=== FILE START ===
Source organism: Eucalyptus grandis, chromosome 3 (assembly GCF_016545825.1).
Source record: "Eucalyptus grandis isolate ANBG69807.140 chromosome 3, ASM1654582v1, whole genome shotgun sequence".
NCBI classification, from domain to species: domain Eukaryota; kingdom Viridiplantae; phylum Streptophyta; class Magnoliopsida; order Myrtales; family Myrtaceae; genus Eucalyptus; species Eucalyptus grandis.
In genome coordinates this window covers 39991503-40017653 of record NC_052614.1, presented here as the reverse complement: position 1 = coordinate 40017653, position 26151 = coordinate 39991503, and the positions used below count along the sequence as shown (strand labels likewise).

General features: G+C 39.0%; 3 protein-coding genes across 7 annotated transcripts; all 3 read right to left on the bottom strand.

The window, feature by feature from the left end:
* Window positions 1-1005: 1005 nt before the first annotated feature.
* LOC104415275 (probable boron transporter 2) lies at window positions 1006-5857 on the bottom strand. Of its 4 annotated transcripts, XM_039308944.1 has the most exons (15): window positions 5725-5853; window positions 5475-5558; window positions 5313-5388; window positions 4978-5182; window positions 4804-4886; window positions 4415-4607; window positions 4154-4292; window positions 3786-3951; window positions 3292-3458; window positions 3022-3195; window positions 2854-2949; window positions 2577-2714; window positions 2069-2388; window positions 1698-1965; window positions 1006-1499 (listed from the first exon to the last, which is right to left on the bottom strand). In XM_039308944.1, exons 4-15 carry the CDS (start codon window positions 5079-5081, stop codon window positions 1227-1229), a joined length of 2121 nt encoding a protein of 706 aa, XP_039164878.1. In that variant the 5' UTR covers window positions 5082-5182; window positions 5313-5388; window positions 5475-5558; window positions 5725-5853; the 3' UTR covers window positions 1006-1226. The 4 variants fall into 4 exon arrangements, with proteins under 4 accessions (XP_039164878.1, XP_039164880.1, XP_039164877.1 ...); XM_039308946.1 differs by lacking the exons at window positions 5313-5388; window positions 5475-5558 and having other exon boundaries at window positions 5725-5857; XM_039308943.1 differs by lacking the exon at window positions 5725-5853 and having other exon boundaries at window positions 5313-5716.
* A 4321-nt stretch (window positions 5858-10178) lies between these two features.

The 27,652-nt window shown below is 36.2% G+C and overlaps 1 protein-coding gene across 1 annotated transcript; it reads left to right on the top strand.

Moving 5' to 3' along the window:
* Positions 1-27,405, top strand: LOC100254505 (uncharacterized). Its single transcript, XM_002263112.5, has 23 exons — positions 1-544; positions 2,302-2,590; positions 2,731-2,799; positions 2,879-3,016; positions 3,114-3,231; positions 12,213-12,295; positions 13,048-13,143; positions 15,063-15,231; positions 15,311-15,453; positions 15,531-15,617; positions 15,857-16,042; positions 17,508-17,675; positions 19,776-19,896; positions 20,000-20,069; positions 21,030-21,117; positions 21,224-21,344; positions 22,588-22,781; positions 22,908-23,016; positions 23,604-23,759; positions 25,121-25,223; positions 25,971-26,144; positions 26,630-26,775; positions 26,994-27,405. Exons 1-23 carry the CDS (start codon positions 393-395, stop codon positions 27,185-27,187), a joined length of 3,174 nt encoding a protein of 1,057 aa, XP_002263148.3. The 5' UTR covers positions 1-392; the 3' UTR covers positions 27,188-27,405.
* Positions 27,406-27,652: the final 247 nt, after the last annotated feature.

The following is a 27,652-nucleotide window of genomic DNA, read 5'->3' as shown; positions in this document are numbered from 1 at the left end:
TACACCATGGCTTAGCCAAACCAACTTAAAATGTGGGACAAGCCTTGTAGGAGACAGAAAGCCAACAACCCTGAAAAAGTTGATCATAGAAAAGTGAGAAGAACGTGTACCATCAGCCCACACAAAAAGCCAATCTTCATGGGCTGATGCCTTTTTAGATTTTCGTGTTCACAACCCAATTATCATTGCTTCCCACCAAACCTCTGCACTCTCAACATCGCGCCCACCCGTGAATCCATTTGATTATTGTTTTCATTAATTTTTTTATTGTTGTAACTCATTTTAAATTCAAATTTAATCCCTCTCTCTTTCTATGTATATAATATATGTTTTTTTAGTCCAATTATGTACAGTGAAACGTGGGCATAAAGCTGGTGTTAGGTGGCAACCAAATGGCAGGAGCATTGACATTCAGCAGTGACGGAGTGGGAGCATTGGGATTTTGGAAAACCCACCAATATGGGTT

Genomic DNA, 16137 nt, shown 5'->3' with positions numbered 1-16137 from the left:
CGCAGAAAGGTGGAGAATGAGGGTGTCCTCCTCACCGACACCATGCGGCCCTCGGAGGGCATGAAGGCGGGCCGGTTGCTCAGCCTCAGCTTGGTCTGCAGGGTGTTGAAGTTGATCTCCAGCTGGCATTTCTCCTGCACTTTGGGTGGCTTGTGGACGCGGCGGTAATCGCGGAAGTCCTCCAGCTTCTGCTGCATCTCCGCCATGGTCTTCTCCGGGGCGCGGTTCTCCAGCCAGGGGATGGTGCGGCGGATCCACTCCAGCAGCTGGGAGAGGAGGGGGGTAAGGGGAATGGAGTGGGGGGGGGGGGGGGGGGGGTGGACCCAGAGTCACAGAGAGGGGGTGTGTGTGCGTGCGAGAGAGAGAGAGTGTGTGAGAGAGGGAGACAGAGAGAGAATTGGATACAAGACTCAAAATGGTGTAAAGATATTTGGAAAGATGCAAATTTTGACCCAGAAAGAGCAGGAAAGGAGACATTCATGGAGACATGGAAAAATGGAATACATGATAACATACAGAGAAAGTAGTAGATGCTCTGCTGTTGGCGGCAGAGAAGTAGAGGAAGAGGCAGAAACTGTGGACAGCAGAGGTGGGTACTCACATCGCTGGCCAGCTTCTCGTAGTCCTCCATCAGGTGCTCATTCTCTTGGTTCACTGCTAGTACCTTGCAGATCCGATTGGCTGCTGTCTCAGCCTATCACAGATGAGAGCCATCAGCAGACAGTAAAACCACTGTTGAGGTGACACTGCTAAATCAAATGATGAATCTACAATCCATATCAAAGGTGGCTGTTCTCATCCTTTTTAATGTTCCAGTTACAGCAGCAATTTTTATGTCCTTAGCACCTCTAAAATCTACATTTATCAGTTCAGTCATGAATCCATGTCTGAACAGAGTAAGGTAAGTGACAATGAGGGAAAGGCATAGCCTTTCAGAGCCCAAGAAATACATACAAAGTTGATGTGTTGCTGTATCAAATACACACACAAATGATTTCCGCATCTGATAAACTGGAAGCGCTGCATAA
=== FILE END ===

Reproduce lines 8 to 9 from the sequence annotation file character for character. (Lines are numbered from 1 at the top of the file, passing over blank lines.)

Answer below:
* LOC104415275 (probable boron transporter 2) lies at window positions 1006-5857 on the bottom strand. Of its 4 annotated transcripts, XM_039308944.1 has the most exons (15): window positions 5725-5853; window positions 5475-5558; window positions 5313-5388; window positions 4978-5182; window positions 4804-4886; window positions 4415-4607; window positions 4154-4292; window positions 3786-3951; window positions 3292-3458; window positions 3022-3195; window positions 2854-2949; window positions 2577-2714; window positions 2069-2388; window positions 1698-1965; window positions 1006-1499 (listed from the first exon to the last, which is right to left on the bottom strand). In XM_039308944.1, exons 4-15 carry the CDS (start codon window positions 5079-5081, stop codon window positions 1227-1229), a joined length of 2121 nt encoding a protein of 706 aa, XP_039164878.1. In that variant the 5' UTR covers window positions 5082-5182; window positions 5313-5388; window positions 5475-5558; window positions 5725-5853; the 3' UTR covers window positions 1006-1226. The 4 variants fall into 4 exon arrangements, with proteins under 4 accessions (XP_039164878.1, XP_039164880.1, XP_039164877.1 ...); XM_039308946.1 differs by lacking the exons at window positions 5313-5388; window positions 5475-5558 and having other exon boundaries at window positions 5725-5857; XM_039308943.1 differs by lacking the exon at window positions 5725-5853 and having other exon boundaries at window positions 5313-5716.
* A 4321-nt stretch (window positions 5858-10178) lies between these two features.